wailing over the emptiness

Some of you may have read about the taniwha that lives at the end of my street. The old river dragon. Its lair lies beneath a coven of lovely dark, crook-backed trees that catch the smoke of its dreams and weave them into night mist, peace shadow, magic. They are wise trees, deep-hearted trees, and every time I walk down the street towards home I look at them and feel connected with nature and my own wild spirit.

Their magic and their companionship has sustained me these past three years. I came to this house from another in a valley where a great forest had been ripped away for the sake of houses. The land there ached. The grass seemed to bleed pain. Still, our own house was nestled within hedges and blossoming trees, and so I had comfort. I was scared, when I moved here, that to live with trees only in my view, not my property, would be difficult. And it has been. But each of those trees enriching my horizon has become a friend to me. They have danced in so many storms with me.

Almost all are dead now.

The black-haired witch tree which I saw from my living room window. She would gather threads of salty, incoherent sea stories and turn them into something poetic for me. She and I, we were kindred spirits. Then one day I sat to my writing and, looking up to say good morning to her, saw only emptiness. And someone's chimney. Now the sea tales slip away untold.

The great dark star pine. I wrote on this weblog about its death. About how I lay my hands on the earth to send love when I knew it would be cut down, and how when the destruction company had its branches piled in the neighbour's yard, I ran over to take one. That branch stands in a corner of my living room. The ghost of the tree - such an old, strong tree, its shape-memory can not help but linger - makes the emptiness where it was seem so much more empty.

The west song tree. I was in shock when I saw that come down. It had ... no, I can't express what it meant to me. Some part of my heart still weeps for its loss. I lay flowers where it stood, and the tree-cutting people, sweeping up its sawdust as I sighed and looked up into its memory, kindly sympathised. The tree had been strong and healthy. People wanted it removed because they didn't like its leaves falling on their driveways. Now the sky outside my bedroom window is blank. The wind does not sing any more.

And today, today ...

Today we arrived home to find that the taniwha's dream trees were gone. All of them. The old woman trees, the graceful high dancing tree. The weavers of wild dark magic. The sky is raw with their loss. I can not imagine how the taniwha feels.

The rain falls blandly. There is only one tree left to sway and sing with me in this little storm. I am scared to look out of my window because at any moment it might be taken away too. 


  1. so painful...so many standing ones gone...taken on a whim or a wind...sometimes too much to bare...I grieve with you *

  2. Oh no - how awful that people are allowed to cut down trees like that. I feel your pain.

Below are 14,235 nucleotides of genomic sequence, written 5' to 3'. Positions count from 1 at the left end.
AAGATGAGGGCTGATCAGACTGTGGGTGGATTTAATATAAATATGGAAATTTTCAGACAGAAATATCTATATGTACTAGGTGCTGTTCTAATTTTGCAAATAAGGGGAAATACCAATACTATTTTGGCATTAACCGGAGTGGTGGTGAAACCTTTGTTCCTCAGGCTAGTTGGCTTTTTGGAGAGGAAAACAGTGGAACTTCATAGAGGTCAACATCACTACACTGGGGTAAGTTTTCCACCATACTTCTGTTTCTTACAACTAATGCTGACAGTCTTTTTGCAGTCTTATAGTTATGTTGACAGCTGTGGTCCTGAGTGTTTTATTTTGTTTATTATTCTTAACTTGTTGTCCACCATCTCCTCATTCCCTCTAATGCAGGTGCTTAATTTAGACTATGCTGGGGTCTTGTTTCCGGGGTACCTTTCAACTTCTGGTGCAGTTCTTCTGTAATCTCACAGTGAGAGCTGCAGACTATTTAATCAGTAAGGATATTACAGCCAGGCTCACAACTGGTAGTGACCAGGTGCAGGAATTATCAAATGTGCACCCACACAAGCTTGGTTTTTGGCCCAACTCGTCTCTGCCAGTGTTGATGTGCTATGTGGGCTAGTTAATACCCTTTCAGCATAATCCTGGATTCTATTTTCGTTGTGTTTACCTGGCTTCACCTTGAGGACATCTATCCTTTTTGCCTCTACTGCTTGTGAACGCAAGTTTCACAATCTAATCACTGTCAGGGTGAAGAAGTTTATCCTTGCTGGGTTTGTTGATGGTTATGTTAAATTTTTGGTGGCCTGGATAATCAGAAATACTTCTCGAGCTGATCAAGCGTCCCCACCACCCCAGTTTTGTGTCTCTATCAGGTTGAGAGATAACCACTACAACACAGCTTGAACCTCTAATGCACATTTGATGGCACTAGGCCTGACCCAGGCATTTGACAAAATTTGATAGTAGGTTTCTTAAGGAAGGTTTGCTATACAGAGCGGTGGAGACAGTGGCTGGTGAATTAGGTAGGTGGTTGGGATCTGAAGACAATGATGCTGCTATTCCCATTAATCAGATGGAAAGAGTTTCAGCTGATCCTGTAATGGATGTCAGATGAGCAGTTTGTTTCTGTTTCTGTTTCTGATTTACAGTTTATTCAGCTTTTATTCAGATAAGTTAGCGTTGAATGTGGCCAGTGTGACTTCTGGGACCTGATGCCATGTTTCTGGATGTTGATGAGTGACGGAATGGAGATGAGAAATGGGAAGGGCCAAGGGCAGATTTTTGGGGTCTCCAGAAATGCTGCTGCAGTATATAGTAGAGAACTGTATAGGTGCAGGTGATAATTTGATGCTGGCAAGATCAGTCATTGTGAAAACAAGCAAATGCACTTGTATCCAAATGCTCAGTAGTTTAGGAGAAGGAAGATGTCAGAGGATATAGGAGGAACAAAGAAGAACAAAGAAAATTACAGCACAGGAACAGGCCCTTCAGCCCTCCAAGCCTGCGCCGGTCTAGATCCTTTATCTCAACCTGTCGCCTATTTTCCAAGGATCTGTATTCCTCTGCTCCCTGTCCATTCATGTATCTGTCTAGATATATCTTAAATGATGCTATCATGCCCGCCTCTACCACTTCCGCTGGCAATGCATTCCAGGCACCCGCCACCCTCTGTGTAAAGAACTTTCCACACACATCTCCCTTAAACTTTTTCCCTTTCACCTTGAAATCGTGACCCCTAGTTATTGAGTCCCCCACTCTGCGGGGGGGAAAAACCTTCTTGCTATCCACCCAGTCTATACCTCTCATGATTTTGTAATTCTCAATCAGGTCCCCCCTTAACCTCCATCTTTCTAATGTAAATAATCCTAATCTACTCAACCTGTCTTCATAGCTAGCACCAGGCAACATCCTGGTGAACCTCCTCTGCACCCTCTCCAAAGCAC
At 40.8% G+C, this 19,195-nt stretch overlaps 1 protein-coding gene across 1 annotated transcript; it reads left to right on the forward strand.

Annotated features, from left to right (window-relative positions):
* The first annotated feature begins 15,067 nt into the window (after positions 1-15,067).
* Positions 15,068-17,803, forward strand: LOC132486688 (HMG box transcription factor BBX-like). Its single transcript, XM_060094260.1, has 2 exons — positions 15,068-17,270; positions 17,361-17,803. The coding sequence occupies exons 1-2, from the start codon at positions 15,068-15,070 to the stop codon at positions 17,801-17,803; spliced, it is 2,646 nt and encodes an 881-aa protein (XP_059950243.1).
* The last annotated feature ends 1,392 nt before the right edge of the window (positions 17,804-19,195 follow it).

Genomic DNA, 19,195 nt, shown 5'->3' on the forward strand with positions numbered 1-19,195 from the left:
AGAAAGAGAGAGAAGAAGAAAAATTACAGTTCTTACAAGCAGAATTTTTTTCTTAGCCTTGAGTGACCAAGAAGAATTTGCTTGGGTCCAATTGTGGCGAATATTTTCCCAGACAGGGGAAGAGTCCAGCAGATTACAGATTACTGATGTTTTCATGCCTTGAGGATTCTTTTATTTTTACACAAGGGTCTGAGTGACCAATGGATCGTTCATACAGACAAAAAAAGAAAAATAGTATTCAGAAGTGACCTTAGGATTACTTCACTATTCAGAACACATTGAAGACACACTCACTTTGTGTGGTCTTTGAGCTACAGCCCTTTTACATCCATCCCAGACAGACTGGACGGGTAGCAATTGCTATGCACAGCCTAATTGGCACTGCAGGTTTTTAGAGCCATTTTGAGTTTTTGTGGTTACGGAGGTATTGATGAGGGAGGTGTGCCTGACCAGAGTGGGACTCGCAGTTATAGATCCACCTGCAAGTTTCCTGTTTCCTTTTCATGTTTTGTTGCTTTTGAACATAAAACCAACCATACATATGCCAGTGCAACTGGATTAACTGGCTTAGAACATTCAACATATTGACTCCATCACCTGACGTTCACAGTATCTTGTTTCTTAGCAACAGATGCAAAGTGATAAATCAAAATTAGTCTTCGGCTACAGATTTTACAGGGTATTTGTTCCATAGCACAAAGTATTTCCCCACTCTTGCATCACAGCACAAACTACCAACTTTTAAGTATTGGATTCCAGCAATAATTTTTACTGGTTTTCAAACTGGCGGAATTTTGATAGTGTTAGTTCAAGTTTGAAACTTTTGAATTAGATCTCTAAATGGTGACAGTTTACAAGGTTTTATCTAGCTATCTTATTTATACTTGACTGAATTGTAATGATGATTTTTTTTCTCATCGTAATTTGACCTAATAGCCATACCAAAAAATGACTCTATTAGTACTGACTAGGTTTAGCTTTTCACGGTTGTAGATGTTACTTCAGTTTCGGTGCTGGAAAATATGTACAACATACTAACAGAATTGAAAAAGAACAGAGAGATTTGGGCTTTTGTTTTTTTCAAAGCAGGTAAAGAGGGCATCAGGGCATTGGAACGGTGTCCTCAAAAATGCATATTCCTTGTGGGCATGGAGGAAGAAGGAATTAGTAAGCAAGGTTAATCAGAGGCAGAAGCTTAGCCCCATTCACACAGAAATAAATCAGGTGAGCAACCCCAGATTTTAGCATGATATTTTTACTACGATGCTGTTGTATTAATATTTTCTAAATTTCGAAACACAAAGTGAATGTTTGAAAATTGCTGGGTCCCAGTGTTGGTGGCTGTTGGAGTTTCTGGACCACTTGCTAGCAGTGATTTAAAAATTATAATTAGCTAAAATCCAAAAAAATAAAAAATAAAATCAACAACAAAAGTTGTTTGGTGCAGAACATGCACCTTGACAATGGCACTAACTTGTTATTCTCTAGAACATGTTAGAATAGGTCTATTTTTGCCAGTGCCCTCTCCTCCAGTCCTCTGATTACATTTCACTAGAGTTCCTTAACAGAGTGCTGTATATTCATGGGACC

3. I am so sorry. I feel such a deep loss reading this. Xxx

  4. Unbearable. I'm so sorry. Xxx

  5. Oh my Sarah no wonder your heart weeps.

  6. I'm so sorry. I have no words :( I feel your pain. It hurts so much when trees, beloved friends are cut down. It's hard to understand those who would find them a nuisance.

  7. It hurts, physically too, the bringing down of a tree and I imagine it's community grieving.

  8. oh, oh, i am so sorry. i am a tree person too...what loss, and so pointless. especially the one about leaves on a driveway?!

    nothing i say will make it better. but your sorrow is understood, and shared.

  9. thank you all so very much <3

  10. I truly feel your sorrow. Trees have come down here and I wept every time. We planted our own little forest, 25 years ago. From no root twigs they grew, and grew. I could not live without trees surrounding me.
    I hope you find a special place where there are many trees to talk to and hug. ♥

  11. Oh, this makes me so very sad. (((Hugs))) It amazes me how cavalier some people are about taking life because the life inconveniences them in some way. The trees around me lift my spirits every day. I could not live in a place without trees.

  12. Oh Sarah, this is so sad. I am so sorry. Losing the trees is utterly wretched. {{hugs}}

  13. :( i feel for you, and the tree, and the bond between you. x

    (on another note i was wondering if you have any physical books published? i'd love to hold your words in my hands!)

    1. Mazrah, thank you. Unfortunately, I have not published hard copies since the first volume of Otherwise. The books are fundraisers, and to make hard copies would take away from the funds significantly. Also, as I am in NZ, the postage would be a huge added cost. I did a poll a few years ago, and people wanted to keep ebooks at a lower price.

      Some people have printed the books off, its not the same though I know. I don't even have a hard copy of them myself, except Otherwise. Its a dream of mine ... one of these days :-)